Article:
Picasso’s Cubist period is arguably modern art’s clearest reckoning with the radically shifting perspective emerging in the modern world. His 1910 oil on canvas Nude Figure embodies this new vision of reality. The visual data of the nude is deconstructed and reconstructed in service of the artist’s own geometric and psychic desires. The “model” becomes the “stuff” of personal expression. A ghost of the figure in flux moves in and out of being, the image existing at the crossroads of Picasso’s subjectivity, pure form, and physical reality. Neither totally realistic nor totally abstract, the painting is completely Picasso. There is something important at stake in Picasso’s painting, a deep psychic reckoning. Picasso’s place in his own work is paramount—the artist’s psyche is now the model.
Picasso’s own vision is inescapable when viewing his work. His 1944 oil on canvas Femme en vert (Dora) puts us in the mind of the artist like few other works. The viewer’s eye is drawn to spirals and curves, following the path of Picasso’s thoughts and concerns in an inexhaustible trip from top to bottom, left to right. The seated figure seems to stare out from the canvas like countless other portrait subjects which have come before in the history of art, and then in an instant shatters into purely geometric puzzle. This tension between representation and abstraction is key to modern art, opening the door to the psychology of images and how we view them. Questions emerge: when two horizontal ovals containing black spots are present (as they are in Femme en vert (Dora), why do we see “eyes”? Are we conditioned into a way of seeing and understanding through the art that has come before? Picasso’s work combines tradition (portraits, still lifes, nudes, etc.) and radical new perspectives in order to pose these questions, and it invites the viewer into the artist/model relationship as the third essential perspectival element.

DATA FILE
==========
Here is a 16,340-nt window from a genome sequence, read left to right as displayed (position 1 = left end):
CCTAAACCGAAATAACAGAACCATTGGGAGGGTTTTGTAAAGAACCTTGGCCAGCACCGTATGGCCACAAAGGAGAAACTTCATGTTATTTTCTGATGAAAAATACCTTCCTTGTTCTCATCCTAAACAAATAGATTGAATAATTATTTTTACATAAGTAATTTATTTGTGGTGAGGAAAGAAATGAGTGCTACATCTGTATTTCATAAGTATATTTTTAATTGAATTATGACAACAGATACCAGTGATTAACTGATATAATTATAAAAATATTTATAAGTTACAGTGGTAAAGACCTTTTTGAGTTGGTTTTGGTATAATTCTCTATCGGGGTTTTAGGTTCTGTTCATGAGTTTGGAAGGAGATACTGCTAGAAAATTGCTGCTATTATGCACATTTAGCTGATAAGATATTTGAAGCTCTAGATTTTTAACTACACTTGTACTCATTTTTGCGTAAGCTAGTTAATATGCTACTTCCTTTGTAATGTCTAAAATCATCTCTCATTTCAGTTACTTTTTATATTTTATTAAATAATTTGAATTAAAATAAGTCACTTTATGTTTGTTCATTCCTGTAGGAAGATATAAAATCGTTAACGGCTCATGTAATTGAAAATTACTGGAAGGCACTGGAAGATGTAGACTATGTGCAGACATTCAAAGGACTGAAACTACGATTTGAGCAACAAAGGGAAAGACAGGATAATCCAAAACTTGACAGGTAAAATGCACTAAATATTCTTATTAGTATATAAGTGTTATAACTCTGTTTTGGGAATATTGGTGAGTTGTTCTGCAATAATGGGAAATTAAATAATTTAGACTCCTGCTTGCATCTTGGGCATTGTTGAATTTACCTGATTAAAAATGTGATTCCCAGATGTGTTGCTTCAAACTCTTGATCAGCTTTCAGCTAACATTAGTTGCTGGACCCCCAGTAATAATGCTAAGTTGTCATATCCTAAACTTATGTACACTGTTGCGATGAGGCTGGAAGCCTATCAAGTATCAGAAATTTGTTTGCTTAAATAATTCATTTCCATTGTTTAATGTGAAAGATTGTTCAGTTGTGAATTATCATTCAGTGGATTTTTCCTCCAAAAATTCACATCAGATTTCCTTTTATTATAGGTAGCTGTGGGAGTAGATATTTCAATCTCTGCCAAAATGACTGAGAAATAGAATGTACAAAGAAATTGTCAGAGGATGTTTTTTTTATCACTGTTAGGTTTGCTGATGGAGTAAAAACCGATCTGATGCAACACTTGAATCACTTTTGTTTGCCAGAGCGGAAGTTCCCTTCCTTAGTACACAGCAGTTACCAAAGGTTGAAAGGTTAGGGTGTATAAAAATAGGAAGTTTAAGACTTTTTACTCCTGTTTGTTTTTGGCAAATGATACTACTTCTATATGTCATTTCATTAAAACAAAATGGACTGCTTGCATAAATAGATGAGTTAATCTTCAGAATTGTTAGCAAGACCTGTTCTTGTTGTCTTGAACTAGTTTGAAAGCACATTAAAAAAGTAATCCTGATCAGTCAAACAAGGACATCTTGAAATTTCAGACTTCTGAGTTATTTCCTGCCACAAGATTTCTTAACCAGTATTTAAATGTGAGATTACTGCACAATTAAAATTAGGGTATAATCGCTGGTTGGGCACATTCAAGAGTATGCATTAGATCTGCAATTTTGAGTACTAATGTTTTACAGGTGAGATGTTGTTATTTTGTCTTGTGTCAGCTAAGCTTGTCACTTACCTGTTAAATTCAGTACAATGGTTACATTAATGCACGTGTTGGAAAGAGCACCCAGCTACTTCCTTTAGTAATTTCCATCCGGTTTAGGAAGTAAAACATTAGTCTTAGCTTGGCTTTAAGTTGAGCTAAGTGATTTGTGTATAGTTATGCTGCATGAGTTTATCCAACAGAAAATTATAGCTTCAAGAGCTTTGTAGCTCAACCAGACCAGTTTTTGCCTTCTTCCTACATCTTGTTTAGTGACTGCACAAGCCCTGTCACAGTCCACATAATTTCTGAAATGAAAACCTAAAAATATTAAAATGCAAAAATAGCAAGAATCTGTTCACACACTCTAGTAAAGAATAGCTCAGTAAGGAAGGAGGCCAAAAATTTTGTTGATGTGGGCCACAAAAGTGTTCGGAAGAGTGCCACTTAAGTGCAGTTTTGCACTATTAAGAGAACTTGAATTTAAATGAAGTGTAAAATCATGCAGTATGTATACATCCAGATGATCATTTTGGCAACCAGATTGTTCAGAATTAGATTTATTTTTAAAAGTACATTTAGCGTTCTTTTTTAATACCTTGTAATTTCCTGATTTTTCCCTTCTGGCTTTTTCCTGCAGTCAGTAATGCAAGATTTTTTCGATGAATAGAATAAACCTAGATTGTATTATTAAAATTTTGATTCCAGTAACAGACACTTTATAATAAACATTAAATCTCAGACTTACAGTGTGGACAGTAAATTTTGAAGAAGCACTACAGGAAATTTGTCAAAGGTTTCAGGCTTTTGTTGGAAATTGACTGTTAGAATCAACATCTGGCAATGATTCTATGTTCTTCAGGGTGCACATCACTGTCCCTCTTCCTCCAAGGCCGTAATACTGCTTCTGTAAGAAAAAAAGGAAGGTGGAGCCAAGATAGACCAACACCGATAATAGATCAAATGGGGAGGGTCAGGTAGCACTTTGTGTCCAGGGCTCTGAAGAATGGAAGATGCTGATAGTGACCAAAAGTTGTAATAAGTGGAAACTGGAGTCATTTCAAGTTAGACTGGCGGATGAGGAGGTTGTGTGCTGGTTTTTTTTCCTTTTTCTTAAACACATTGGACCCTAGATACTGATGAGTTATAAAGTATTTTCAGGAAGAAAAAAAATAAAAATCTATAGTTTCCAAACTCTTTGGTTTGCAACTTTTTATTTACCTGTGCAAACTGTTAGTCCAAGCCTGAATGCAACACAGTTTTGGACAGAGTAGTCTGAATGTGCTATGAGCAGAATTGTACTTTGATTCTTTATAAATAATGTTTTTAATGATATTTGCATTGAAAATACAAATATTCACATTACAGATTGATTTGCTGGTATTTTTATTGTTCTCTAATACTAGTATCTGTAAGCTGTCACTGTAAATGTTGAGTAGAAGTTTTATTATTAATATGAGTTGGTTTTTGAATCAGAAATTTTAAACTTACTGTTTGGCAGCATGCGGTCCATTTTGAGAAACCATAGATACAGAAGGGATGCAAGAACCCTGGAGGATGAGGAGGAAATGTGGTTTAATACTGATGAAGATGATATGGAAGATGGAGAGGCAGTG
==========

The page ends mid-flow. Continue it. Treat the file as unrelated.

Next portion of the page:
The constant consideration of what came before in the history of art makes the artist’s radical redefining of perspective and the relation between artist and subject in a rapidly changing world possible. By acknowledging the past, Picasso could more clearly define his place in the present. Hughes remarks, “The idea is that the concept of the artist and the model is an ages-old idea; where Picasso is concerned, the models include the figure—people he was close to, certainly his lovers, his friends—but also mundane objects and art history.”
This process is most clear in Picasso’s neoclassical period during the 1920s but is reconciled with his experimentation and abstraction toward the end of his career. In the 1963 oil painting Rape of the Sabine Women there are shades of grandly historical composition, and the subject is one previously depicted by artists including Nicolas Poussin and Peter Paul Rubens—the rest, however, is Picasso. The figures are addressed with Picasso’s geometric concerns, not obliterated into abstraction but retaining just enough representational familiarity to tell a story in a space at once recognizable and abstract. When looking at the painting we are seeing the art-historical event of the Rape of the Sabine Women in Picasso’s mind.
As much as the Albright-Knox’s show hopes to use Picasso’s work as a point of demarcation on the road to visual abstraction, it is also important to consider the artist’s place in the practice of art and persona-making in service of another type of abstraction. Like the museum’s previous exhibitions, the choice of Picasso helps tell the story of a particular art historical period but also contains hints of what was to follow. Picasso created sculpture, wrote poetry and plays, and created ceramics, his staggering output estimated at nearly 50,000 works—all of which were born from the artist’s unique genius, all “Picassos.” The legacy Picasso passes down to later artists is that of the Artist, the person/idea at the center of the art, not necessarily the flesh-and-blood artist but the artist abstracted. In Picasso’s Mask, André Malraux wrote after the artist’s death, “I had never known Pablo the private person, or his feelings. I had known only Picasso.”
For this very reason, though, Picasso is uniquely suited to guide viewers through the maze of modern art—the perfect “model” for representing the mediating process between material and idea which is central to the period.
By Chris Shields